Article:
Using the “Good” china

Do you have things in your home that are too “good” to use?  For example, you might have some wedding china that you use only when you have “company”.  Or maybe you have a special set of dishes that you only use at certain holidays?

I did.  We had these things in my childhood home and I had started the same ritual saving in my own home.  My family has some Southern roots, with some of the older traditions around weddings.  So, when I was engaged, we spent weeks trying to find a formal china pattern we liked. After endlessly browsing catalogs and stores, my now-husband was the person who found the perfect pattern, in a tiny Lenox china outlet store in the Pennsylvania countryside.  Jackpot!

"Coronet Platinum", Image courtesy of Lenox

We put the pattern on our registry and hoped for the best.  Not every one likes to buy bone china dish sets anymore, since the concept of formal dinner parties has kinda gone the way of Mrs. Cleaver mopping the floor while wearing a pretty dress, heels and pearls.  However, we had many wedding guests jump on the china bandwagon. (Hmm.  There’s a noisy image.)

So, when we returned from our honeymoon, we unwrapped all the china gifts, wrote all the appropriate thank you notes and packed all the lovely, new china away into a dark china cabinet for the next few years.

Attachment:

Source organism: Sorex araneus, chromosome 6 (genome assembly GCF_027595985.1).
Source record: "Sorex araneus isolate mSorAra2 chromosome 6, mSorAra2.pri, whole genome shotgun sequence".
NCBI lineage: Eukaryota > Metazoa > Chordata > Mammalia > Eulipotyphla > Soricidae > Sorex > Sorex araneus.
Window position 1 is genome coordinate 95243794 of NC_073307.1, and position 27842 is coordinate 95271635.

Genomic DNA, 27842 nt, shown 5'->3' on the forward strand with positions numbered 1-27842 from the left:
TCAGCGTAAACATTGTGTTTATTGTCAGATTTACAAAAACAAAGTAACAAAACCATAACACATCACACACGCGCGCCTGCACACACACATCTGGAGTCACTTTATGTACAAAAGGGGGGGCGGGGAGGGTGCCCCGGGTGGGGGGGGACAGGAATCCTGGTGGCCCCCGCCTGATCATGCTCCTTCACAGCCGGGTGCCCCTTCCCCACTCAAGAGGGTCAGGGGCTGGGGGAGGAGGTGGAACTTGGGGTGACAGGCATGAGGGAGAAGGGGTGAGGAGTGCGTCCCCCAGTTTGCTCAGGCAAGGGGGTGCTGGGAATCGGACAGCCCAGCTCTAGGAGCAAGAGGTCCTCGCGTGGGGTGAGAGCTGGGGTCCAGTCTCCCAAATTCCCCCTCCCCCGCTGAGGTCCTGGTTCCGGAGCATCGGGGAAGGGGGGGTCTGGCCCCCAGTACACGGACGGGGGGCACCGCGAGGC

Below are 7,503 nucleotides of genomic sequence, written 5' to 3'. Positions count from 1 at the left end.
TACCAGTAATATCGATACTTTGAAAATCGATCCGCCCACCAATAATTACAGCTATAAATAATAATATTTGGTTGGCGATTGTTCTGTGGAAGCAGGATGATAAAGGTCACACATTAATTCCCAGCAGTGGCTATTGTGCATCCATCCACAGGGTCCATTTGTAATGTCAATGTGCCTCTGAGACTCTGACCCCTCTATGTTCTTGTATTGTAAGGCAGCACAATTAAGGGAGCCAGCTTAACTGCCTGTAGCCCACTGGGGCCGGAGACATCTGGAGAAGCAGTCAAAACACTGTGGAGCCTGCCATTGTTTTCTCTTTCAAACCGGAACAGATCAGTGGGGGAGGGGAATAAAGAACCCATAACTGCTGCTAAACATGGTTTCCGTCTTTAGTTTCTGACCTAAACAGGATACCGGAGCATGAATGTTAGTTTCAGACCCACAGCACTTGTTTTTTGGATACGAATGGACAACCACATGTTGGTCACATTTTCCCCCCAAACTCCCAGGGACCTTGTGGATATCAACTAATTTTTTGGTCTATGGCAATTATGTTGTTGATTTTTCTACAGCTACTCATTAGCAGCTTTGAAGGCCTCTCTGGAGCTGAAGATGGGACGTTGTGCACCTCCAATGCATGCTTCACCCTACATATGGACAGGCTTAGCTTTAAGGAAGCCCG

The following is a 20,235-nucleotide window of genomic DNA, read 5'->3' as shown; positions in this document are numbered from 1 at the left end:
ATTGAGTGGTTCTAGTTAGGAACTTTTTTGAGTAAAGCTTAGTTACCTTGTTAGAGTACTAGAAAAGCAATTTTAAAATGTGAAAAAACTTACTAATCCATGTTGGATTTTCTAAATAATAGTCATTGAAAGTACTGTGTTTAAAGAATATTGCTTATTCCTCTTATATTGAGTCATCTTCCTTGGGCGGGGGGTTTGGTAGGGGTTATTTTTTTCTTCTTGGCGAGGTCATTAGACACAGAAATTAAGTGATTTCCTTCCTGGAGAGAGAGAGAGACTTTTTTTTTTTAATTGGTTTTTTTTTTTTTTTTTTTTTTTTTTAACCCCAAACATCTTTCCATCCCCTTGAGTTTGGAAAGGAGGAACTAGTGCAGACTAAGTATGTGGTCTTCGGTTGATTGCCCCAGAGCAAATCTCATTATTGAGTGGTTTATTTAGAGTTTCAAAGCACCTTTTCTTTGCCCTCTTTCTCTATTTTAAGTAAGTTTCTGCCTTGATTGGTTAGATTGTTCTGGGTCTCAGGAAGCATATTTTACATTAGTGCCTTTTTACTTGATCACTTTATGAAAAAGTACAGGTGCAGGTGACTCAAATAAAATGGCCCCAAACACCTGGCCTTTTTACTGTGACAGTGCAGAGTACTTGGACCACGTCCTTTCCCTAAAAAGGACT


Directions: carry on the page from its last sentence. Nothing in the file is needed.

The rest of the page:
Well, that is the real tradition, isn’t it?

Enter my great aunt Millie, who was in her ’90’s at the time.  In a casual conversation with my mom about the secret to aging happily, she said that when she turned 60, she started using her formal china as her every day china because, “I’m good enough for the good stuff!”

Such a simple concept, but so right!  What were we hoarding all of this nice china for anyway?  For the “special” meals?  Thanksgiving?  Once a year?  So by the time we have reached Millie’s age (should we all be so lucky), we will have used this china for only sixty meals?  That does sound kinda crazy.

My mom went home and put all of her every day china in a garage sale. My dad adjusted to the new set up after a few variations of, “How can I eat a tuna sandwich off of the good china?!”  At the end of the day, dishes are designed to be eaten off of regularly.

Now I am a convert to the “good” china, too.  I do still have my every day china, because, believe me, this woman needs her microwave.  (Fine bone china + microwave = very expensive shards.  Don’t try this at home.)  But I really enjoy using and seeing my formal china around the house.  Sometimes I put a bunch or oranges in a vegetable serving bowl and put it out on the counter, other times we try out new recipes on the dinner plates.  Whatever the mood, we are enjoying our china now.  And so can you.  You aregood”. Now.  Life is too short.  Dig through your cupboards and pull out the good stuff.  Enjoy!

Posted on March 14, 2011, in Lifestyle, Other. Bookmark the permalink. 2 Comments.

  1. That’s a good point about the microwave. I grew up in a house where we only saw china at Easter and Thanksgiving, as we always went to Grandma’s house for Christmas. If I were to switch to everyday bone china, I’m sure I would have to learn the hard way that china doesn’t go in the microwave. Thanks for the tip!

  2. Your Aunt Millie was ahead of her time on the use of all the “good” items one owns. Every day is a good day!

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